The poet Pedro da Silveira comes after the Adam of Genesis. He is not the namer of beasts and flowers and places. He is the discoverer, the verifier, and the conservator of names. He will know the regional name no less than the more generally used name of a farming implement or an uncommon fruit. I’m reminded of an incident, some years ago, at a conference on the island of Terceira. In my talk, based on letters written and a diary kept by an American wintering on the island of Fayal during the mid-1850s, I quoted a sentence in which he referred to the “cherimoya.” It was obviously some sort of fruit but I could find no equivalent English term. I asked Pedro da Silveira about it, and he ran through some possibilities for identifying it. But he could not please himself with what he could then recall. Of course he took it as a challenge. It wasn’t much later that I received a letter from him announcing that he had nailed it down. Of course he had. Did anyone ever think he would not? (Let me speak parenthetically now. Just last month, a feature story in the food supplement of the Hartford Courant, my local newspaper, announced in bold headlines, that food stores in the area were now featuring all sorts of [to Americans at least] exotic vegetables and fruits, including the hitherto elusive and mysterious “cherimoya.”).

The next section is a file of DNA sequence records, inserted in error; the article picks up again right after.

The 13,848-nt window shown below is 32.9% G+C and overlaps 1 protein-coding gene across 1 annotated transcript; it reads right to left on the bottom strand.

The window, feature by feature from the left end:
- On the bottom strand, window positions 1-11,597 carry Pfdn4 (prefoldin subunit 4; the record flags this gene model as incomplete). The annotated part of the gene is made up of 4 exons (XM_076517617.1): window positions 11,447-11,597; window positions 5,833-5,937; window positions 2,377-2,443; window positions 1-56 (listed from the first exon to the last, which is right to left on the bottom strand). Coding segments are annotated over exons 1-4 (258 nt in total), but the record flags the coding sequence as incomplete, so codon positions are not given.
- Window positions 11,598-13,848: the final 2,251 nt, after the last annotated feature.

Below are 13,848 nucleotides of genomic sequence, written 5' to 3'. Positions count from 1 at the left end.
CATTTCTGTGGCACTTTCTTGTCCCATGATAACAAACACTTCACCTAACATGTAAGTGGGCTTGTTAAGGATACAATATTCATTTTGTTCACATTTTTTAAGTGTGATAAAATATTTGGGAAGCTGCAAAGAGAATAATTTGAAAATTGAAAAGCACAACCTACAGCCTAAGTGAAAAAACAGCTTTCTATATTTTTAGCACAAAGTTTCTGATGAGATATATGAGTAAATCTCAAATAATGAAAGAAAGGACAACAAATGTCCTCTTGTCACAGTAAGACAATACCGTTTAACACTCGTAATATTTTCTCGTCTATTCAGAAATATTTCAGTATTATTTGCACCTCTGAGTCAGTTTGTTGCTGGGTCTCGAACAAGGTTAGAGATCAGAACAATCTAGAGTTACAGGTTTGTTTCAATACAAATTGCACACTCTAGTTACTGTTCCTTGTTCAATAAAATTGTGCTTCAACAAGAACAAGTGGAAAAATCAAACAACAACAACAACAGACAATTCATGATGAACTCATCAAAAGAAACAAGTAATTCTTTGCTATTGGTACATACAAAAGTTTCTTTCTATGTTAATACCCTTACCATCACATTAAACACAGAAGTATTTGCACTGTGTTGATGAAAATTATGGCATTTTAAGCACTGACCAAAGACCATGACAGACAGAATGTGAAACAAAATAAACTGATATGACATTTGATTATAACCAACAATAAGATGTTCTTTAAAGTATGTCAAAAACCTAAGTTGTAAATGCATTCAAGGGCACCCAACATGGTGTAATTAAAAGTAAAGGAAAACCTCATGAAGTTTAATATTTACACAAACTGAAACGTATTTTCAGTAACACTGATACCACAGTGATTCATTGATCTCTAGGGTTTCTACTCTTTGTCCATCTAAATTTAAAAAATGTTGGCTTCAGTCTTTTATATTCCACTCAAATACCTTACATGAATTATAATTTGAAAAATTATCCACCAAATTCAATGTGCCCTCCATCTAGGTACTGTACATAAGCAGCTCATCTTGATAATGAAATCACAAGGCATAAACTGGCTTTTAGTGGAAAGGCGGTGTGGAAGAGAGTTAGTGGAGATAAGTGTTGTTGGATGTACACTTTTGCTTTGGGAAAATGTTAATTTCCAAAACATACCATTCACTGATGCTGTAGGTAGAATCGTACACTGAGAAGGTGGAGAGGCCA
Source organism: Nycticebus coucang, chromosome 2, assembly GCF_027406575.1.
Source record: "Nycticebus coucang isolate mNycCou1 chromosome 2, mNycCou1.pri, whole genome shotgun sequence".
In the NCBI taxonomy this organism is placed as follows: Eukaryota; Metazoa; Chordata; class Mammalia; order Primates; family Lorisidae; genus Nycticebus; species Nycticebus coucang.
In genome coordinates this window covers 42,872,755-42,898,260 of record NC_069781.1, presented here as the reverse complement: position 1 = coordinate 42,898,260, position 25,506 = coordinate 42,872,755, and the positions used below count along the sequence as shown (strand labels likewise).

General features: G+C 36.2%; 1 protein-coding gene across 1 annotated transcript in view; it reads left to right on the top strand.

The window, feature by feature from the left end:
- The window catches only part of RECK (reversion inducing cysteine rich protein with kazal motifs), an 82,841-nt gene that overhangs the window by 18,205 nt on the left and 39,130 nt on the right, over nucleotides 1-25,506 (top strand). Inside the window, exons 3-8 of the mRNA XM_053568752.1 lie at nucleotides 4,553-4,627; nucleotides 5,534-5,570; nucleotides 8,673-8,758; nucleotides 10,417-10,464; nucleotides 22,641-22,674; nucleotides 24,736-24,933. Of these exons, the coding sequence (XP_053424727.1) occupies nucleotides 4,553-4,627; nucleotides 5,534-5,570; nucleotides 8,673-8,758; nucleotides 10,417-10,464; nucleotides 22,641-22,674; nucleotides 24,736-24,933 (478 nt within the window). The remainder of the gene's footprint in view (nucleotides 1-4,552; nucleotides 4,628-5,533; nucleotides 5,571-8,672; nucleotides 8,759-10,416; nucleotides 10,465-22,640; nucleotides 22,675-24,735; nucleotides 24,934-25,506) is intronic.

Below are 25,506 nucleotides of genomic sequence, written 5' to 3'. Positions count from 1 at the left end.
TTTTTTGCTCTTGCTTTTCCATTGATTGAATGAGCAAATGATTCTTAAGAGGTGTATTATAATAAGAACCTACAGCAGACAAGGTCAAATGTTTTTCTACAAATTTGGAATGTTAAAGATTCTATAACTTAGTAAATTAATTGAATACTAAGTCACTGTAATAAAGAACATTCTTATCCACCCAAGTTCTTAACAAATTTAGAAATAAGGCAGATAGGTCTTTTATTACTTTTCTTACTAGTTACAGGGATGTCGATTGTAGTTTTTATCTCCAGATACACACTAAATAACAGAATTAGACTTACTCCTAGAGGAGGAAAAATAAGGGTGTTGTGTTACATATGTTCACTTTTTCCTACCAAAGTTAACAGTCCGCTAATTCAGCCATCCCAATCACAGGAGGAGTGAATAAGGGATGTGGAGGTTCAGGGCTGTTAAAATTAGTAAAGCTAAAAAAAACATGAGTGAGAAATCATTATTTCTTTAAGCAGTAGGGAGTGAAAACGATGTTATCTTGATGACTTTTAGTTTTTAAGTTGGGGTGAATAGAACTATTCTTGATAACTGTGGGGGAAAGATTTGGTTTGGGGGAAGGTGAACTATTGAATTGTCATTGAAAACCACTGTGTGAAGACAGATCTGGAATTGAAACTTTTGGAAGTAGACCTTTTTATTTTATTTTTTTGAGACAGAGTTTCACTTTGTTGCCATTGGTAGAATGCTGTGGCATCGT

Pedro da Silveira’s poetry is studded with names of persons, places, things. He sees magic and truth in the names of ships – the Kennard, the Bidarte, the África, the Sarah, the Fredónia, the Verónica, the Dona Maria, and the Good Hope – this last ship, the Good Hope, being under the command of the poet’s cousin, Capitão Francisco Augusto when it went down, taking the Captain with it, while attempting to cross the treacherous seas at Cape Horn. He names places he has seen. He names places before he has seen them, such mysterious and magical and quasi-legendary names that stand out in island and family history. He dedicates the section of poems titled «Os Caminhos do Mundo» in A Ilha e o Mundo to the memory of “José Laureano da Silveira (1826-1901) and António José de Mendonça (1838-1911), pioneiros da Gold Rush,” grandfathers both. Memories of the California Gold Rush and the once-in-a-lifetime experiences of the so-called “forty-niners”, transmitted, undoubtedly, by those who received them from those who were there in the flesh, seem to have fed Pedro da Silveira’s spirit and surged into his imagination from the start. In the unnamed, generalized “pioneer” he salutes in the poem «Êxodo», he names the names of California: Yerba Buena (the place we now know as San Francisco), San Diego, Eureka, Red Bluff, Monterey, Fresno, the San Joaquin valley, the Nevadas, Sonora, Bakersfield, Oakland – all places touched by the Azorean forty-niners or their descendants. It is the genius of what is, perhaps, Pedro da Silveira’s best known poem, «Ilha», a poem of yearning, illusion, ache, and hope.